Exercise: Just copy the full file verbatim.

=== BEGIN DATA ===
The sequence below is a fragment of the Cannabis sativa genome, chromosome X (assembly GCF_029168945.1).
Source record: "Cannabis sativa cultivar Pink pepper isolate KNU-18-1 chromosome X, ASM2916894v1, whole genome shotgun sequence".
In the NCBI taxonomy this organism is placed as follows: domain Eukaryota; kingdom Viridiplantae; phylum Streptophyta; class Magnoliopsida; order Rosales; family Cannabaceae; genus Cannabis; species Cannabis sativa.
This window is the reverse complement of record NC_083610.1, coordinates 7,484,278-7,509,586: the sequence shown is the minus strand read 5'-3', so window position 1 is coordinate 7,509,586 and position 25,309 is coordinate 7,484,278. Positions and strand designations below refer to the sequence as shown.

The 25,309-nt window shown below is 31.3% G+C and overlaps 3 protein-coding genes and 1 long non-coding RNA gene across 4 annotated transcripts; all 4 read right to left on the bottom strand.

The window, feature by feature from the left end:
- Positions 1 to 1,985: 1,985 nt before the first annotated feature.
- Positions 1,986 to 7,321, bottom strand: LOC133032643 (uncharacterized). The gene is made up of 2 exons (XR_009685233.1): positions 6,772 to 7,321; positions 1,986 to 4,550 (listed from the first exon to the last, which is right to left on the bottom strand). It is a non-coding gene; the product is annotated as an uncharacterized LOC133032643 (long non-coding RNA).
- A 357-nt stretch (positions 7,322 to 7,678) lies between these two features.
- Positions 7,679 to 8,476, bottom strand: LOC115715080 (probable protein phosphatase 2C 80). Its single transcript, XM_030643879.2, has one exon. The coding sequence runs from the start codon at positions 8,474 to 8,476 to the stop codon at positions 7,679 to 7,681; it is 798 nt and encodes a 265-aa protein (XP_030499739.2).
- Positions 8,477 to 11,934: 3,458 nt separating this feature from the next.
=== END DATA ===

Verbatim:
The sequence below is a fragment of the Cannabis sativa genome, chromosome X (assembly GCF_029168945.1).
Source record: "Cannabis sativa cultivar Pink pepper isolate KNU-18-1 chromosome X, ASM2916894v1, whole genome shotgun sequence".
In the NCBI taxonomy this organism is placed as follows: domain Eukaryota; kingdom Viridiplantae; phylum Streptophyta; class Magnoliopsida; order Rosales; family Cannabaceae; genus Cannabis; species Cannabis sativa.
This window is the reverse complement of record NC_083610.1, coordinates 7,484,278-7,509,586: the sequence shown is the minus strand read 5'-3', so window position 1 is coordinate 7,509,586 and position 25,309 is coordinate 7,484,278. Positions and strand designations below refer to the sequence as shown.

The 25,309-nt window shown below is 31.3% G+C and overlaps 3 protein-coding genes and 1 long non-coding RNA gene across 4 annotated transcripts; all 4 read right to left on the bottom strand.

The window, feature by feature from the left end:
- Positions 1 to 1,985: 1,985 nt before the first annotated feature.
- Positions 1,986 to 7,321, bottom strand: LOC133032643 (uncharacterized). The gene is made up of 2 exons (XR_009685233.1): positions 6,772 to 7,321; positions 1,986 to 4,550 (listed from the first exon to the last, which is right to left on the bottom strand). It is a non-coding gene; the product is annotated as an uncharacterized LOC133032643 (long non-coding RNA).
- A 357-nt stretch (positions 7,322 to 7,678) lies between these two features.
- Positions 7,679 to 8,476, bottom strand: LOC115715080 (probable protein phosphatase 2C 80). Its single transcript, XM_030643879.2, has one exon. The coding sequence runs from the start codon at positions 8,474 to 8,476 to the stop codon at positions 7,679 to 7,681; it is 798 nt and encodes a 265-aa protein (XP_030499739.2).
- Positions 8,477 to 11,934: 3,458 nt separating this feature from the next.